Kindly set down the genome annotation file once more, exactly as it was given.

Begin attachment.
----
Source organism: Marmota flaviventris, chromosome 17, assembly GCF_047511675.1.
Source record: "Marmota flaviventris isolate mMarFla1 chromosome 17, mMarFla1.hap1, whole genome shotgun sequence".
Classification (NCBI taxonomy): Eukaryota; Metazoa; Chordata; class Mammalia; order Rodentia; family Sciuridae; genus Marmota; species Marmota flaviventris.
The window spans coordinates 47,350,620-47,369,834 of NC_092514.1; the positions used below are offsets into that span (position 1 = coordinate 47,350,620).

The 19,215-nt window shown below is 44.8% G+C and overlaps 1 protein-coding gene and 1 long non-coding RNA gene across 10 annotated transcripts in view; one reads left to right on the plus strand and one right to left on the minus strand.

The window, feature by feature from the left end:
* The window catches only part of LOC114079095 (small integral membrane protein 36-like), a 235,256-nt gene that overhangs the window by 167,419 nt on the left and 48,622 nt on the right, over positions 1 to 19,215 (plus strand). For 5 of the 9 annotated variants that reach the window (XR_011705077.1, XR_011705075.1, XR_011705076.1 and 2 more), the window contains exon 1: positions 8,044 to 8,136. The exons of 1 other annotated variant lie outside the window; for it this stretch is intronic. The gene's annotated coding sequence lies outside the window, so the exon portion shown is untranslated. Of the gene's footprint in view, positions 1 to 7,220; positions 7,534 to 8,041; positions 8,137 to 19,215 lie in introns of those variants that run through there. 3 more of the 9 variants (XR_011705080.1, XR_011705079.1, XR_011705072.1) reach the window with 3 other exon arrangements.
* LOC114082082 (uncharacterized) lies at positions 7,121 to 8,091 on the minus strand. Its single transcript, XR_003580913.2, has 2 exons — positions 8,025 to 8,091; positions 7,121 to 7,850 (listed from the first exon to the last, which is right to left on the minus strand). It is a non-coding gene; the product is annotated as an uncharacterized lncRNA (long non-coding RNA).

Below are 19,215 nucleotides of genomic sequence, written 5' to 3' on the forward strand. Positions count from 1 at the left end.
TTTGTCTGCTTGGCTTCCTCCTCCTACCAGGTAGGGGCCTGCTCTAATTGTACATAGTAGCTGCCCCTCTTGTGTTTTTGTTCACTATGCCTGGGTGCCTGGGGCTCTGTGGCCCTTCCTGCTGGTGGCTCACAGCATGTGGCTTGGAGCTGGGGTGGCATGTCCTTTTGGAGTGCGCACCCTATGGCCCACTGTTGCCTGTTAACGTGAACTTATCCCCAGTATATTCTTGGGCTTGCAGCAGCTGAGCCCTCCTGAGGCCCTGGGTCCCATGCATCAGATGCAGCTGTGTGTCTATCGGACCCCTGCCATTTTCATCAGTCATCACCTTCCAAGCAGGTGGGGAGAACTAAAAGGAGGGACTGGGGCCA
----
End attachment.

Source organism: Marmota flaviventris, chromosome 17, assembly GCF_047511675.1.
Source record: "Marmota flaviventris isolate mMarFla1 chromosome 17, mMarFla1.hap1, whole genome shotgun sequence".
Classification (NCBI taxonomy): Eukaryota; Metazoa; Chordata; class Mammalia; order Rodentia; family Sciuridae; genus Marmota; species Marmota flaviventris.
The window spans coordinates 47,350,620-47,369,834 of NC_092514.1; the positions used below are offsets into that span (position 1 = coordinate 47,350,620).

The 19,215-nt window shown below is 44.8% G+C and overlaps 1 protein-coding gene and 1 long non-coding RNA gene across 10 annotated transcripts in view; one reads left to right on the plus strand and one right to left on the minus strand.

The window, feature by feature from the left end:
* The window catches only part of LOC114079095 (small integral membrane protein 36-like), a 235,256-nt gene that overhangs the window by 167,419 nt on the left and 48,622 nt on the right, over positions 1 to 19,215 (plus strand). For 5 of the 9 annotated variants that reach the window (XR_011705077.1, XR_011705075.1, XR_011705076.1 and 2 more), the window contains exon 1: positions 8,044 to 8,136. The exons of 1 other annotated variant lie outside the window; for it this stretch is intronic. The gene's annotated coding sequence lies outside the window, so the exon portion shown is untranslated. Of the gene's footprint in view, positions 1 to 7,220; positions 7,534 to 8,041; positions 8,137 to 19,215 lie in introns of those variants that run through there. 3 more of the 9 variants (XR_011705080.1, XR_011705079.1, XR_011705072.1) reach the window with 3 other exon arrangements.
* LOC114082082 (uncharacterized) lies at positions 7,121 to 8,091 on the minus strand. Its single transcript, XR_003580913.2, has 2 exons — positions 8,025 to 8,091; positions 7,121 to 7,850 (listed from the first exon to the last, which is right to left on the minus strand). It is a non-coding gene; the product is annotated as an uncharacterized lncRNA (long non-coding RNA).

Below are 19,215 nucleotides of genomic sequence, written 5' to 3' on the forward strand. Positions count from 1 at the left end.
TTTGTCTGCTTGGCTTCCTCCTCCTACCAGGTAGGGGCCTGCTCTAATTGTACATAGTAGCTGCCCCTCTTGTGTTTTTGTTCACTATGCCTGGGTGCCTGGGGCTCTGTGGCCCTTCCTGCTGGTGGCTCACAGCATGTGGCTTGGAGCTGGGGTGGCATGTCCTTTTGGAGTGCGCACCCTATGGCCCACTGTTGCCTGTTAACGTGAACTTATCCCCAGTATATTCTTGGGCTTGCAGCAGCTGAGCCCTCCTGAGGCCCTGGGTCCCATGCATCAGATGCAGCTGTGTGTCTATCGGACCCCTGCCATTTTCATCAGTCATCACCTTCCAAGCAGGTGGGGAGAACTAAAAGGAGGGACTGGGGCCA